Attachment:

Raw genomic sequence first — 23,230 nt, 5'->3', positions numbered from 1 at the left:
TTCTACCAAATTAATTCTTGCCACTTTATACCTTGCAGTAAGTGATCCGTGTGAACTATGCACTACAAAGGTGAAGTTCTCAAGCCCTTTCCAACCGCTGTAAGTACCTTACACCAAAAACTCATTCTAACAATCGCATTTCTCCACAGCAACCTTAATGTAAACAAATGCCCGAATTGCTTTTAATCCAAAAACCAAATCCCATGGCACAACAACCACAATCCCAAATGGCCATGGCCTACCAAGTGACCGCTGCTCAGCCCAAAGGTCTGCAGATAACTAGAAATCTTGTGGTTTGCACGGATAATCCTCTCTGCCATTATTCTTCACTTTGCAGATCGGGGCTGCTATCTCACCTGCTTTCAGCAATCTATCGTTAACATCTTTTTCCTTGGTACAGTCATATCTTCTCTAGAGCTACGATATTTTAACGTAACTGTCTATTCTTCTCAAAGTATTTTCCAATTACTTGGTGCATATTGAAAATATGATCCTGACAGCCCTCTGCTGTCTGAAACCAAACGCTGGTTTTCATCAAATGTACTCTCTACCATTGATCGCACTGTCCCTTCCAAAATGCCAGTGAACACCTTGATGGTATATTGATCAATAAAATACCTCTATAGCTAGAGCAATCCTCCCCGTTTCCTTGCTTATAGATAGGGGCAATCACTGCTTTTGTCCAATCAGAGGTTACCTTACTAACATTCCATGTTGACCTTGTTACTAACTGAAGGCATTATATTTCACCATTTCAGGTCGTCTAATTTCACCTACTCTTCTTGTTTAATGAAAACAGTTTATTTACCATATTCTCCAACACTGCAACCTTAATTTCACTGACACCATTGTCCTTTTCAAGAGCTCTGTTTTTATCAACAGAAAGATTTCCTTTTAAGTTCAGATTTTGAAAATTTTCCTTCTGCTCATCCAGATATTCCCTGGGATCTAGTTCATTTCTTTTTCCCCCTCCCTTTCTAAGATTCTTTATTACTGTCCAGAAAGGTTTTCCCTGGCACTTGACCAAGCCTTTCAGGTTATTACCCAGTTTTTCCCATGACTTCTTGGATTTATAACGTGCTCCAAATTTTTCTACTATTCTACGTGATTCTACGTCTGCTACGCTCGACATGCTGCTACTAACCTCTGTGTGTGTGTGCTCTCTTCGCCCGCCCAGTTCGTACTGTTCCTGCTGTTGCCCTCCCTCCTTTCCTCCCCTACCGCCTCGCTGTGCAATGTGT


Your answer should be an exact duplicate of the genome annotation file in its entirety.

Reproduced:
Raw genomic sequence first — 23,230 nt, 5'->3', positions numbered from 1 at the left:
TTCTACCAAATTAATTCTTGCCACTTTATACCTTGCAGTAAGTGATCCGTGTGAACTATGCACTACAAAGGTGAAGTTCTCAAGCCCTTTCCAACCGCTGTAAGTACCTTACACCAAAAACTCATTCTAACAATCGCATTTCTCCACAGCAACCTTAATGTAAACAAATGCCCGAATTGCTTTTAATCCAAAAACCAAATCCCATGGCACAACAACCACAATCCCAAATGGCCATGGCCTACCAAGTGACCGCTGCTCAGCCCAAAGGTCTGCAGATAACTAGAAATCTTGTGGTTTGCACGGATAATCCTCTCTGCCATTATTCTTCACTTTGCAGATCGGGGCTGCTATCTCACCTGCTTTCAGCAATCTATCGTTAACATCTTTTTCCTTGGTACAGTCATATCTTCTCTAGAGCTACGATATTTTAACGTAACTGTCTATTCTTCTCAAAGTATTTTCCAATTACTTGGTGCATATTGAAAATATGATCCTGACAGCCCTCTGCTGTCTGAAACCAAACGCTGGTTTTCATCAAATGTACTCTCTACCATTGATCGCACTGTCCCTTCCAAAATGCCAGTGAACACCTTGATGGTATATTGATCAATAAAATACCTCTATAGCTAGAGCAATCCTCCCCGTTTCCTTGCTTATAGATAGGGGCAATCACTGCTTTTGTCCAATCAGAGGTTACCTTACTAACATTCCATGTTGACCTTGTTACTAACTGAAGGCATTATATTTCACCATTTCAGGTCGTCTAATTTCACCTACTCTTCTTGTTTAATGAAAACAGTTTATTTACCATATTCTCCAACACTGCAACCTTAATTTCACTGACACCATTGTCCTTTTCAAGAGCTCTGTTTTTATCAACAGAAAGATTTCCTTTTAAGTTCAGATTTTGAAAATTTTCCTTCTGCTCATCCAGATATTCCCTGGGATCTAGTTCATTTCTTTTTCCCCCTCCCTTTCTAAGATTCTTTATTACTGTCCAGAAAGGTTTTCCCTGGCACTTGACCAAGCCTTTCAGGTTATTACCCAGTTTTTCCCATGACTTCTTGGATTTATAACGTGCTCCAAATTTTTCTACTATTCTACGTGATTCTACGTCTGCTACGCTCGACATGCTGCTACTAACCTCTGTGTGTGTGTGCTCTCTTCGCCCGCCCAGTTCGTACTGTTCCTGCTGTTGCCCTCCCTCCTTTCCTCCCCTACCGCCTCGCTGTGCAATGTGT